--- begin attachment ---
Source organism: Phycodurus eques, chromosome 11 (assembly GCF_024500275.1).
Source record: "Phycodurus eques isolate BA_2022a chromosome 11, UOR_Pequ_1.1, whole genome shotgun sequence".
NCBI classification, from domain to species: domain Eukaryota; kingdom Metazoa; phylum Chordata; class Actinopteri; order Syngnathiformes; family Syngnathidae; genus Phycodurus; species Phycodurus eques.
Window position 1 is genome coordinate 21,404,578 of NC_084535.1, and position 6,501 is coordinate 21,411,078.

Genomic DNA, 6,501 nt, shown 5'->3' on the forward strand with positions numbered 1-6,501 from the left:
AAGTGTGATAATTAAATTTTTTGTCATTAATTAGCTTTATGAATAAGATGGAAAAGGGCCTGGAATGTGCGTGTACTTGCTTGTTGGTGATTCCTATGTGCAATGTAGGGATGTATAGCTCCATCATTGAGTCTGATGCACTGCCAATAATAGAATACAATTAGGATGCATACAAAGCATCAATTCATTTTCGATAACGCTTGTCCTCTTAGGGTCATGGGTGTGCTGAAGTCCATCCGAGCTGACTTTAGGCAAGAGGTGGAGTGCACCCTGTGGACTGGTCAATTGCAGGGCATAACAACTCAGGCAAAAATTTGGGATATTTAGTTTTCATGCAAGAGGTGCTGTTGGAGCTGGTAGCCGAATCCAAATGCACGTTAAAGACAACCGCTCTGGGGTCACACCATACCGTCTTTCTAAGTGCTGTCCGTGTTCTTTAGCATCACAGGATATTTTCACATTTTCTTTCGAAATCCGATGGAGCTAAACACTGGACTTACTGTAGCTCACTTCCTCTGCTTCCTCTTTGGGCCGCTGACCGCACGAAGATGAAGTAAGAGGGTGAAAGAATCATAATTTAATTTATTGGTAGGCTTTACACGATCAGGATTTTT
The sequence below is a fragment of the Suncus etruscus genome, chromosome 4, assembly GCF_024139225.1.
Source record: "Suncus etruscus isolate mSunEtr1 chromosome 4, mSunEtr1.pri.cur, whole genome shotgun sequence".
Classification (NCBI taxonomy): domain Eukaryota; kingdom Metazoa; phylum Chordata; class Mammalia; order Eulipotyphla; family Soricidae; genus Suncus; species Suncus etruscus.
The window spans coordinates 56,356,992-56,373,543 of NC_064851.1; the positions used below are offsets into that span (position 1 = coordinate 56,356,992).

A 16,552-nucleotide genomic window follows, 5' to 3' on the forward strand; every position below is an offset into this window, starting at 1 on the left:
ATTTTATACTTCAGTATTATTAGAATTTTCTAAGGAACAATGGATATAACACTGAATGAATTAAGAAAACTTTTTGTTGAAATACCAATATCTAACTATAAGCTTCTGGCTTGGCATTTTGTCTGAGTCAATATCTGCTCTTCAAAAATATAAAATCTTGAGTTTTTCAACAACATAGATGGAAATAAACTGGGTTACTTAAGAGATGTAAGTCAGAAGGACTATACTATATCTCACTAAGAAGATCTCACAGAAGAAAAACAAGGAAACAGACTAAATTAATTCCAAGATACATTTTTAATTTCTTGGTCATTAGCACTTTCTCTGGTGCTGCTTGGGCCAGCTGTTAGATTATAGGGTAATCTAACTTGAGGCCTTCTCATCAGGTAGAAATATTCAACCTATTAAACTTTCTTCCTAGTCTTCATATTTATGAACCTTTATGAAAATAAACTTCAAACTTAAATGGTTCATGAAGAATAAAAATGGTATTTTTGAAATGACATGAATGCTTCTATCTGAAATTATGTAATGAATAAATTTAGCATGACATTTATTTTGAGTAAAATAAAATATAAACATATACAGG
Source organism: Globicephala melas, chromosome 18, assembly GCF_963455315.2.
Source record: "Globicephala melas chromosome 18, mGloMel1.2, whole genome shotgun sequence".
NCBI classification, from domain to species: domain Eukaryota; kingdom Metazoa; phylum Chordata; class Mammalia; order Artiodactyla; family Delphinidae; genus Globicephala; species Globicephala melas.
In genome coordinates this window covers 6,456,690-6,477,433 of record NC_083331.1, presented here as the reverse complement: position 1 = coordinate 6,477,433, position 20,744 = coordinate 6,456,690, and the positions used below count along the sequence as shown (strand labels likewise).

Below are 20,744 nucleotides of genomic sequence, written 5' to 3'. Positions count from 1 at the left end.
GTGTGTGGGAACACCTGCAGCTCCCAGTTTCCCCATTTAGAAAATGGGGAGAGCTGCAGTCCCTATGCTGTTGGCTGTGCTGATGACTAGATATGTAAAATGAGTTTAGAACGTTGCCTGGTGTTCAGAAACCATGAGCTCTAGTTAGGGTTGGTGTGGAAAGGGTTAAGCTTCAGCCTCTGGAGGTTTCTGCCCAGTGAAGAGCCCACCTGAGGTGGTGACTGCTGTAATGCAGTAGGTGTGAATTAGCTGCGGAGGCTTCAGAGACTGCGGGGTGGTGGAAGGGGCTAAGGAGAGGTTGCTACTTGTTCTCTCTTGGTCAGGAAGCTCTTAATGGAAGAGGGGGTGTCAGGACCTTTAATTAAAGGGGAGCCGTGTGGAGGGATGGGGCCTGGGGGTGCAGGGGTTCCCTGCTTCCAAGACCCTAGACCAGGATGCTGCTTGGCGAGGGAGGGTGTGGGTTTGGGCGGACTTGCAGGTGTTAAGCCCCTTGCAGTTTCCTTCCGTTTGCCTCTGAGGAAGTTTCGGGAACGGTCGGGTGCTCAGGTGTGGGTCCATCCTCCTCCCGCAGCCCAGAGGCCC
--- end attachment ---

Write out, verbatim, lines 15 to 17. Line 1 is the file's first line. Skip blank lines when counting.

NCBI classification, from domain to species: domain Eukaryota; kingdom Metazoa; phylum Chordata; class Mammalia; order Artiodactyla; family Delphinidae; genus Globicephala; species Globicephala melas.
In genome coordinates this window covers 6,456,690-6,477,433 of record NC_083331.1, presented here as the reverse complement: position 1 = coordinate 6,477,433, position 20,744 = coordinate 6,456,690, and the positions used below count along the sequence as shown (strand labels likewise).

Below are 20,744 nucleotides of genomic sequence, written 5' to 3'. Positions count from 1 at the left end.